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OSI And the Jupiter - Stave Award winner

OSI And the Jupiter
by Kevin Lewis at 18 October 2021, 3:02 PM

OSI AND THE JUPITER is an atmospheric, Neo-Folk project from the Appalachian Region of Eastern Ohio in the United States. Using a variety of non-standard instruments like cello, organ and drone, they create ethereal tunes that are both mystical and traditional. "Stave" is their fifth record and was released on August 27, 2021, via Eisenwald Records.

The album opens with “To Reap What Has Sown,” a nice, slow track that opens with an acoustic guitar and what I think is a cello. The tone is a little dark and the lower end instruments keep that feeling going, even when the higher strings, violins maybe, come in and go a bit lighter in tone. The song is relaxing even though there is a bit of tension.

Many of the songs are instrumental, and the songs with lyrics are minimalist in their application of vocals. This is part of what gives me a bit of peace. So many songs these days are full of angst, fear, drama or chaos. This is gentle, restful, tame. The occasional chants, like in the middle section of “Stave” provide an almost restful tone that gives me a sense of ease and comfort.

Wights,” a song that features Anilah, has a lighter tone than some of the earlier songs. The vocalizations are again ethereal and immensely soothing. They come more to the front of the song, rather than moving along underneath the instruments to just add some interesting textures. This is an overtly ambient song.

At over 8 minutes, “Eihwaz (The Beating Heart of Yew),” is a slow starting song and an album of slower songs. It builds, adding instruments slowly, growing and expanding into a bigger soundscape, taking us on an almost spiritual journey. The delicate strings, along with the dark, rich synth sounds provide a contrast that is eerie and intriguing at the same time. This is a song which could help me meditate and relax, getting into a properly aligned state of mind.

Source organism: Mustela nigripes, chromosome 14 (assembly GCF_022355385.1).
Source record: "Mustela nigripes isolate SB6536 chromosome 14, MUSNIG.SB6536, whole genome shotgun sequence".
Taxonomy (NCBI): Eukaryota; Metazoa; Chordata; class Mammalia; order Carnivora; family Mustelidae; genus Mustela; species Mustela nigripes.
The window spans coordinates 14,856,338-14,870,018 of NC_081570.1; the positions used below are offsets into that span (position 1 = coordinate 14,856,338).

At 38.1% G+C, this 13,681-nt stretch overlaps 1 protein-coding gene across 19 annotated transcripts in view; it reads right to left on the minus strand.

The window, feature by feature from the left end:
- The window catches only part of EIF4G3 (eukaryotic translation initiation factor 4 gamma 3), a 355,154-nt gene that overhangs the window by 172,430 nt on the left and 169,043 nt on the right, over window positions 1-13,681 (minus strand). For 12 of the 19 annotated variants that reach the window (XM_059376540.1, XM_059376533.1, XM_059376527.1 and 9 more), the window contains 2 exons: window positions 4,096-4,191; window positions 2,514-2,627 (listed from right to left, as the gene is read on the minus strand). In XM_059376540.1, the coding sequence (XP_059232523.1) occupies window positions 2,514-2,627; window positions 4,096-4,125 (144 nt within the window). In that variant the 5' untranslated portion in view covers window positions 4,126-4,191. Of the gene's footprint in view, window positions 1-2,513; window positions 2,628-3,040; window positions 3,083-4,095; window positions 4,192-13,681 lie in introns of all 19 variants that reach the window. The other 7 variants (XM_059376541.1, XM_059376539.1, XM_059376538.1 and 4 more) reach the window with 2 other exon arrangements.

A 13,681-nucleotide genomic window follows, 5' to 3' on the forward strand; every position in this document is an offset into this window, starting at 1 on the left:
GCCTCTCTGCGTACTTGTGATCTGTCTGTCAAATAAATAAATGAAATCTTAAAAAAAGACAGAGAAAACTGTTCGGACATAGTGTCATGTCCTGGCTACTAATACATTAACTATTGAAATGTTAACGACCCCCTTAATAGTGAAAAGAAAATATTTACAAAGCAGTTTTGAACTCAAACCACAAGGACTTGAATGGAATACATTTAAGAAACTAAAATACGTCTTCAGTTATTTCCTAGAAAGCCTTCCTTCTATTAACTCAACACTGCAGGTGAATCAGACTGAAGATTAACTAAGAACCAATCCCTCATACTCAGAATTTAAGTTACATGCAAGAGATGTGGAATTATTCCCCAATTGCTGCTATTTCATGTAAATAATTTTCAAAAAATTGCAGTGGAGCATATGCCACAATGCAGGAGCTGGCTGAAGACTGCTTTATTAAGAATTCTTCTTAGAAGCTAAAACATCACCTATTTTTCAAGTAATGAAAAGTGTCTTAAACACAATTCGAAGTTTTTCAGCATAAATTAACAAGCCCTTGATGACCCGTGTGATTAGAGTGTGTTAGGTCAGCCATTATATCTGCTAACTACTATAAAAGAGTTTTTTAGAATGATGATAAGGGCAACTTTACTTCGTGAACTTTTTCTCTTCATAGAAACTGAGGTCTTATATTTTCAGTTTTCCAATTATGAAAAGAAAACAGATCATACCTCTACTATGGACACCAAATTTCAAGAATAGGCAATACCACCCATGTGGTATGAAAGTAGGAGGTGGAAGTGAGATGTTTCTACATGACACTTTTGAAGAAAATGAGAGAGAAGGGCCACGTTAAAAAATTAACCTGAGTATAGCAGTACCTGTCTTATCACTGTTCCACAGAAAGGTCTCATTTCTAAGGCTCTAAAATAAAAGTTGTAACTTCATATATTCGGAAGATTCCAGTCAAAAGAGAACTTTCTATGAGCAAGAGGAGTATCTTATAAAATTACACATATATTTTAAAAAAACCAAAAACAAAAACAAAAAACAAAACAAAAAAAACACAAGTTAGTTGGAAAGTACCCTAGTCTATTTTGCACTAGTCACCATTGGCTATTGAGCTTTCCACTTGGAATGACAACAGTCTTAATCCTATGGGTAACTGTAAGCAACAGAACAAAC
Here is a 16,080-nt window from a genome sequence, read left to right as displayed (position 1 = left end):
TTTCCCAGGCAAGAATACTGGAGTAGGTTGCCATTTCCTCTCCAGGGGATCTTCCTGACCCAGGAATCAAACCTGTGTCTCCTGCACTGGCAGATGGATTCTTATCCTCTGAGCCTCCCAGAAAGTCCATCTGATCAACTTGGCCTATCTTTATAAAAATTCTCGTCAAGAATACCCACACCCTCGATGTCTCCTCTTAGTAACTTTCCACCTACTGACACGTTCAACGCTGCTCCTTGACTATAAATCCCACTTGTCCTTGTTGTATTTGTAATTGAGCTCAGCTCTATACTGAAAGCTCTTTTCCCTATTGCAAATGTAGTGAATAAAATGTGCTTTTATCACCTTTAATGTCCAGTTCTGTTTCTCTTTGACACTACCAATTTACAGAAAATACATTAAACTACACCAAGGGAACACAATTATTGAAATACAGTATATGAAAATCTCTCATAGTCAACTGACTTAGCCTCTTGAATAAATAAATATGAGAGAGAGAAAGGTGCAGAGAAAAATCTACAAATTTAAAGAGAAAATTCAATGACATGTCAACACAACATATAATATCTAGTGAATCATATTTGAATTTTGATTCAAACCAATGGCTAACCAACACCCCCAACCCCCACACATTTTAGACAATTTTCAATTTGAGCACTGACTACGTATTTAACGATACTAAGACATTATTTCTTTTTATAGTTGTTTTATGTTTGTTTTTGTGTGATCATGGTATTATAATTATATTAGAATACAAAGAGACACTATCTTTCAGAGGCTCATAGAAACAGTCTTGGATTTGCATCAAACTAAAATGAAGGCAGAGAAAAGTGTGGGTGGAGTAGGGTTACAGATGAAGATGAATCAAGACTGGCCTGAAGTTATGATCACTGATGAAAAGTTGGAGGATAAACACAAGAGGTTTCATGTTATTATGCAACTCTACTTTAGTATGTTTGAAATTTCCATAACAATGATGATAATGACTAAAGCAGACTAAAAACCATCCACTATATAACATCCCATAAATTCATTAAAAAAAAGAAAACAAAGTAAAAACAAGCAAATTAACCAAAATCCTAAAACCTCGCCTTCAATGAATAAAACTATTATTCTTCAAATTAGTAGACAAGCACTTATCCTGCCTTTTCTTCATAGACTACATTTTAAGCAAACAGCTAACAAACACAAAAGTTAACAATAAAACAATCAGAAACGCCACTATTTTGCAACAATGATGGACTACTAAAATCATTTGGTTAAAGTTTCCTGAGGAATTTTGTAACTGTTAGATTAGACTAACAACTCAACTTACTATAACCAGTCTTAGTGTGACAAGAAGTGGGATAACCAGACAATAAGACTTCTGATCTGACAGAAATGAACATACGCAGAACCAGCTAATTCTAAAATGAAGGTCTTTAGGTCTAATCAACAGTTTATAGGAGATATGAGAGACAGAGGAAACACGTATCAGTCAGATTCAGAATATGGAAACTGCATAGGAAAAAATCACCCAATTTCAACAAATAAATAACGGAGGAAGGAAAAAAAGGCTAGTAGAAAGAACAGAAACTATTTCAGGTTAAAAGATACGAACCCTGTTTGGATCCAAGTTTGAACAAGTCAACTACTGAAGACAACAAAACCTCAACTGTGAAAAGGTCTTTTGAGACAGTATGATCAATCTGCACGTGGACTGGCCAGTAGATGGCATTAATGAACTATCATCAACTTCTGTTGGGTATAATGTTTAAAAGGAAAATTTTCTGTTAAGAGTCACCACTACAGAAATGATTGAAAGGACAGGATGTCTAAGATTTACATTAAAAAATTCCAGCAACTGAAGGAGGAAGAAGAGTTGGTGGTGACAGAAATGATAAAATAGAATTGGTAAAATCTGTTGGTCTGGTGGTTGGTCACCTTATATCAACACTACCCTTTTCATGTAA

Appalachia,” which I can only assume is about home for these guys, talks of traveling the road back to Appalachia, an incredibly beautiful region in the eastern half of the United States. Rich in history and heritage, the region is often described in rustic terms. A Google search for images turns up massive forests, rustic cabins and old railways. Some of those images are as beautiful as the music playing while I search and read.

The record wraps with an instrumental, almost Muzak-style, version of THE MOODY BLUESNights In White Satin.” Going instrumental gives the song a much more haunted feel than the original. The song is stripped down, fewer instruments playing, less grandiosity at the climax. It is a stunning version.

Writing reviews of metal records, mostly thrash, progressive and symphonic metals, I often forget there is music out there that is meant to soothe and relax. When I come across something like this, it always catches me a bit off guard, but I always end up appreciating it more for its’ ability calm my nerves and my soul. Sometimes I forget that I need to come down to Earth and just co-exist with everything in peace and harmony. That is what OSI AND THE JUPITER have done for me this week, and I think them for it.

Songwriting:  9
Musicianship:  10
Memorability:  9
Production:  9

4 Star Rating

1. To Reap What Has Sown
2. Stave
3. Cosmic Creation Through Primordial Void
4. Folk of The Woods
5. Wights
6. Old Ways
7. Inner Flame
8. Mountain Shamanism
9. In Death (Carry Me Home)
10. Eihwaz (The Beating Heart of Yew)
12. Appalachia
13. Nights in White Satin (MOODY BLUES cover)
Sean Kratz– All music/lyrics/instruments (except as noted)
Kackophonix – Cello
Guest appearances:
Anilah – Vocals on “Wights
Michał Krawczuk – Vocals on “In Death”
Record Label: Eisenwald


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